Eosinophilic and Noneosinophilic Asthma : An Expert Consensus Framework to Characterize Phenotypes in a Global Real-Life Severe Asthma Cohort
Heaney,Liam G.; Perez de Llano,Luis; Al-Ahmad,Mona; Backer,Vibeke; Busby,John; Canonica,Giorgio Walter; Christoff,George C.; Cosio,Borja G.; FitzGerald,J. Mark; Heffler,Enrico; Iwanaga,Takashi; Jackson,David J.; Menzies-Gow,Andrew N.; Papadopoulos,Nikolaos G.; Papaioannou,Andriana I.; Pfeffer,Paul E.; Popov,Todor A.; Porsbjerg,Celeste M.; Rhee,Chin Kook; Sadatsafavi,Mohsen; Tohda,Yuji; Wang,Eileen; Wechsler,Michael E.; Alacqua,Marianna; Altraja,Alan; Bjermer,Leif; Björnsdóttir,Unnur S.; Bourdin,Arnaud; Brusselle,Guy G.; Buhl,Roland; Costello,Richard W.; Hew,Mark; Koh,Mariko Siyue; Lehmann,Sverre; Lehtimäki,Lauri; Peters,Matthew; Taillé,Camille; Taube,Christian; Tran,Trung N.; Zangrilli,James; Bulathsinhala,Lakmini; Carter,Victoria A.; Chaudhry,Isha; Eleangovan,Neva; Hosseini,Naeimeh; Kerkhof,Marjan; Murray,Ruth B.; Price,Chris A.; Price,David B. (2021-09)
Perez de Llano,Luis
09 / 2021
Julkaisun pysyvä osoite on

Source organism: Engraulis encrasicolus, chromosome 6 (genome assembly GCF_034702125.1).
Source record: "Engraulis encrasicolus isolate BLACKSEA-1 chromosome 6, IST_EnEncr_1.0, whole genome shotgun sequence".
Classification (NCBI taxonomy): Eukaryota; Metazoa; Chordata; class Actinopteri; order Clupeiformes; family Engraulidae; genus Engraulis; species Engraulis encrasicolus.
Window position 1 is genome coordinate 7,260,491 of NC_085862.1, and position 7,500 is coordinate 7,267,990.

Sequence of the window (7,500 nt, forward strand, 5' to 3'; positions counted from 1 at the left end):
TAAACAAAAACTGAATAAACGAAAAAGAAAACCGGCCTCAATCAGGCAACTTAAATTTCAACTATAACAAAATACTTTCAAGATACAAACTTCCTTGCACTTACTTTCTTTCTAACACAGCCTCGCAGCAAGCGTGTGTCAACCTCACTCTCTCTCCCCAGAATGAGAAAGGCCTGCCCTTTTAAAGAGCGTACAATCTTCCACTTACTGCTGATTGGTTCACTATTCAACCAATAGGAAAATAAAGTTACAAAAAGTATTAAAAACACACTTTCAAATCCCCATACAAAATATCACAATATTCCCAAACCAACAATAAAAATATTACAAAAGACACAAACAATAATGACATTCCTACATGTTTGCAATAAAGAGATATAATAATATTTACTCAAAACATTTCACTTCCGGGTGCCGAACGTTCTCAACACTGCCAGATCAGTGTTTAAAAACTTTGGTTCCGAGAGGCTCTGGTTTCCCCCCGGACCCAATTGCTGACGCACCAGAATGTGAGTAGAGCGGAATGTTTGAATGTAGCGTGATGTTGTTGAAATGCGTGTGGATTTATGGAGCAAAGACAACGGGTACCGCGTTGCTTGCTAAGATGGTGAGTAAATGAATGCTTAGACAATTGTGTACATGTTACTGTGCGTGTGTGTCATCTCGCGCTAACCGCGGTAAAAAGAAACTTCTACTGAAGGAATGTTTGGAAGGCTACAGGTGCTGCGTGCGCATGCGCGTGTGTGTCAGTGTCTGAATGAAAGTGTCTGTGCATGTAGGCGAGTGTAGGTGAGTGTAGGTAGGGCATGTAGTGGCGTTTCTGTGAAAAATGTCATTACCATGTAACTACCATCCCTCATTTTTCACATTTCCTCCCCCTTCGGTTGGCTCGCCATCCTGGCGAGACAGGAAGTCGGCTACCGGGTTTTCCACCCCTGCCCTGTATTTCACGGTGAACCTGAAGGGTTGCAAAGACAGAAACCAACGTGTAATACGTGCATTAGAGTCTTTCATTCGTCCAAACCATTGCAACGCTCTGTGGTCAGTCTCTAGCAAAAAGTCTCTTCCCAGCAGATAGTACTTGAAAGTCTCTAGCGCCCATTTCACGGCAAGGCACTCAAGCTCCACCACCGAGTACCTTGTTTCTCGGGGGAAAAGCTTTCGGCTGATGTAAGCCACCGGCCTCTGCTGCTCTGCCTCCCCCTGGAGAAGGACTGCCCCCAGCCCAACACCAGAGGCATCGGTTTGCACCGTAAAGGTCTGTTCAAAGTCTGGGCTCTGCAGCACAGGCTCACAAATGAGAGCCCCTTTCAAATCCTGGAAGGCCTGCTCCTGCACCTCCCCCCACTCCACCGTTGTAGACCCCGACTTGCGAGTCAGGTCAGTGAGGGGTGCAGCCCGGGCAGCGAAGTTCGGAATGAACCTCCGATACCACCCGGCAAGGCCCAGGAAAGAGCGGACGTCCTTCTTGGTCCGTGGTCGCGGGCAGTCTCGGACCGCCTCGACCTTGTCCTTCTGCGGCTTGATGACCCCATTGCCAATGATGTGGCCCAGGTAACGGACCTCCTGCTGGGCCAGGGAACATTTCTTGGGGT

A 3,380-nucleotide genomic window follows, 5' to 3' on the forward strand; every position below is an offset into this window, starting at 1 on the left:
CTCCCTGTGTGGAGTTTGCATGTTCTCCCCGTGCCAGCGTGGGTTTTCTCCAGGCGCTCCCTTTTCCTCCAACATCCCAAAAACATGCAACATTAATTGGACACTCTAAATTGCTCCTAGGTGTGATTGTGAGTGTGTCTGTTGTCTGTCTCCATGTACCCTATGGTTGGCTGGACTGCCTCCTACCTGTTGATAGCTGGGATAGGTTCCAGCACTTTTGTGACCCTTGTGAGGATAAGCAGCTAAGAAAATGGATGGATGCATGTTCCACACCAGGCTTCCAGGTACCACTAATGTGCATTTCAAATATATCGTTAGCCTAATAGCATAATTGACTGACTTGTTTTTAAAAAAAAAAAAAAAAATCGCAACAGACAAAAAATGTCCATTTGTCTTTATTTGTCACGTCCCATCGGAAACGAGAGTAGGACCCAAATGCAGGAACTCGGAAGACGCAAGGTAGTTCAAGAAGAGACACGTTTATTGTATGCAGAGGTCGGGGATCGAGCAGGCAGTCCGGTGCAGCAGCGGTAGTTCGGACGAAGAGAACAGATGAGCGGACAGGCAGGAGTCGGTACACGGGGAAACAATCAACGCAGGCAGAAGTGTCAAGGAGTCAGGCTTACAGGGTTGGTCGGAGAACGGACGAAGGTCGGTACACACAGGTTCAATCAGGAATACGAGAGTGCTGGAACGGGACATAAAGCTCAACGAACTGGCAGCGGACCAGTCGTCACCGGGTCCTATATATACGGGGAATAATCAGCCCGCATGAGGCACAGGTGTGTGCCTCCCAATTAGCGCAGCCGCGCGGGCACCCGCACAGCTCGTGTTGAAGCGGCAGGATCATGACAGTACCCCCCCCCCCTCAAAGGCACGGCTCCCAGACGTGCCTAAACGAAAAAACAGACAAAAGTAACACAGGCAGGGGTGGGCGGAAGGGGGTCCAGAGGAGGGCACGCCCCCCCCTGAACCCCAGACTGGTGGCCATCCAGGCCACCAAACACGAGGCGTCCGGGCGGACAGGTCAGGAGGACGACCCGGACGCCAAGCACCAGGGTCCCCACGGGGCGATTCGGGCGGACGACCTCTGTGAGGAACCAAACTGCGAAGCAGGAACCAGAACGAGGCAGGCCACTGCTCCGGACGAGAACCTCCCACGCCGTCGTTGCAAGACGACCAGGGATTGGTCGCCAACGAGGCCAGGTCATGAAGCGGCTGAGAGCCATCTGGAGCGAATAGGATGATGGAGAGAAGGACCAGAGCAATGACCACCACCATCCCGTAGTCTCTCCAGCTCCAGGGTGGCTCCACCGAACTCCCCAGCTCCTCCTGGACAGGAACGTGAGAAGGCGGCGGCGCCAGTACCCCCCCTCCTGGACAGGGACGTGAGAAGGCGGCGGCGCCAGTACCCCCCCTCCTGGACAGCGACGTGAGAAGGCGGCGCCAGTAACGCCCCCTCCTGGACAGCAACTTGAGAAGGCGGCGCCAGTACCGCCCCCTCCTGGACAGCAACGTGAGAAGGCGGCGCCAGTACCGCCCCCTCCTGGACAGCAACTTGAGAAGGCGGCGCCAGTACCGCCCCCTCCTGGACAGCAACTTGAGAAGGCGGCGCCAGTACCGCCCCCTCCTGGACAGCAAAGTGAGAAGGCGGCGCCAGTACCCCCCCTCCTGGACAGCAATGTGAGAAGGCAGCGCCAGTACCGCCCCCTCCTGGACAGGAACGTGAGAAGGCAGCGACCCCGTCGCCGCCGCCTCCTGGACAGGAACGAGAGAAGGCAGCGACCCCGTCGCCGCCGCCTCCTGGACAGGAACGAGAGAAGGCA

Background: Phenotypic characteristics of patients with eosinophilic and noneosinophilic asthma are not well characterized in global, real-life severe asthma cohorts. Research Question: What is the prevalence of eosinophilic and noneosinophilic phenotypes in the population with severe asthma, and can these phenotypes be differentiated by clinical and biomarker variables? Study Design and Methods: This was an historical registry study. Adult patients with severe asthma and available blood eosinophil count (BEC) from 11 countries enrolled in the International Severe Asthma Registry (January 1, 2015-September 30, 2019) were categorized according to likelihood of eosinophilic phenotype using a predefined gradient eosinophilic algorithm based on highest BEC, long-term oral corticosteroid use, elevated fractional exhaled nitric oxide, nasal polyps, and adult-onset asthma. Demographic and clinical characteristics were defined at baseline (ie, 1 year before or closest to date of BEC). Results: One thousand seven hundred sixteen patients with prospective data were included; 83.8% were identified as most likely (grade 3), 8.3% were identified as likely (grade 2), and 6.3% identified as least likely (grade 1) to have an eosinophilic phenotype, and 1.6% of patients showed a noneosinophilic phenotype (grade 0). Eosinophilic phenotype patients (ie, grades 2 or 3) showed later asthma onset (29.1 years vs 6.7 years; P < .001) and worse lung function (postbronchodilator % predicted FEV1, 76.1% vs 89.3%; P = .027) than those with a noneosinophilic phenotype. Patients with noneosinophilic phenotypes were more likely to be women (81.5% vs 62.9%; P = .047), to have eczema (20.8% vs 8.5%; P = .003), and to use anti-IgE (32.1% vs 13.4%; P = .004) and leukotriene receptor antagonists (50.0% vs 28.0%; P = .011) add-on therapy. Interpretation: According to this multicomponent, consensus-driven, and evidence-based eosinophil gradient algorithm (using variables readily accessible in real life), the severe asthma eosinophilic phenotype was more prevalent than previously identified and was phenotypically distinct. This pragmatic gradient algorithm uses variables readily accessible in primary and specialist care, addressing inherent issues of phenotype heterogeneity and phenotype instability. Identification of treatable traits across phenotypes should improve therapeutic precision.
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